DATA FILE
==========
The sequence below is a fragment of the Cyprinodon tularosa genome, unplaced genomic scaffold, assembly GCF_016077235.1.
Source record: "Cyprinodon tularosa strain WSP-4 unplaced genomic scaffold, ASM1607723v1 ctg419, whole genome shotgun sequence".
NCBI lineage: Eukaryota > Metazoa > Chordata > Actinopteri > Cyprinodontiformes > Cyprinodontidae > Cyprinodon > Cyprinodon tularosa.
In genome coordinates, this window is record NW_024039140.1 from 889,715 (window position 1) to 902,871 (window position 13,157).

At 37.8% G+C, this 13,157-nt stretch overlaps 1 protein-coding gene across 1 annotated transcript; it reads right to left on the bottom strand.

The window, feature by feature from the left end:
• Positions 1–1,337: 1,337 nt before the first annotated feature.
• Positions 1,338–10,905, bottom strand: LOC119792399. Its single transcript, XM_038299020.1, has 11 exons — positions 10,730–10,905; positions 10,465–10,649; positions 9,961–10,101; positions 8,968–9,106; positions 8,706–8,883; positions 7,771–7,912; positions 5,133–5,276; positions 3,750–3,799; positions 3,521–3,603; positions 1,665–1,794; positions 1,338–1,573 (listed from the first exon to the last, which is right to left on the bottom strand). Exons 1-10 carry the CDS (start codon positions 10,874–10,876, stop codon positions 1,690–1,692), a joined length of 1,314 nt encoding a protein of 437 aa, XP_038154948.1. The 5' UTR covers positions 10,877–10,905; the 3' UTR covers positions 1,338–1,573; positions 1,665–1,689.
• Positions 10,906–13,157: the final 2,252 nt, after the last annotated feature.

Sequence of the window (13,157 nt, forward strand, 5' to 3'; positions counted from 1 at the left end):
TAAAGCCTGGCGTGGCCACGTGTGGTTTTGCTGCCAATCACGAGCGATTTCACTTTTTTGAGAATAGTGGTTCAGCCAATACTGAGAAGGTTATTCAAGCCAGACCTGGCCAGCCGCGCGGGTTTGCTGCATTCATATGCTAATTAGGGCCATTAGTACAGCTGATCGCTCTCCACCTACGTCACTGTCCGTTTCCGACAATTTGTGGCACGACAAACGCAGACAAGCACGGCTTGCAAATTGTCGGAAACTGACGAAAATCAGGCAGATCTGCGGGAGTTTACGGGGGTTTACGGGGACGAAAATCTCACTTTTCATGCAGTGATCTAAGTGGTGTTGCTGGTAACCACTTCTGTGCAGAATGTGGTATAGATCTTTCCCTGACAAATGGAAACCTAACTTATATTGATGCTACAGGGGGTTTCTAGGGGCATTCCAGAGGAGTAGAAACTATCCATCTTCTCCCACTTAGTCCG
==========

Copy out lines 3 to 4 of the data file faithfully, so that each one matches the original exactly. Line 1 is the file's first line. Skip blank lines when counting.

NCBI lineage: Eukaryota > Metazoa > Chordata > Actinopteri > Cyprinodontiformes > Cyprinodontidae > Cyprinodon > Cyprinodon tularosa.
In genome coordinates, this window is record NW_024039140.1 from 889,715 (window position 1) to 902,871 (window position 13,157).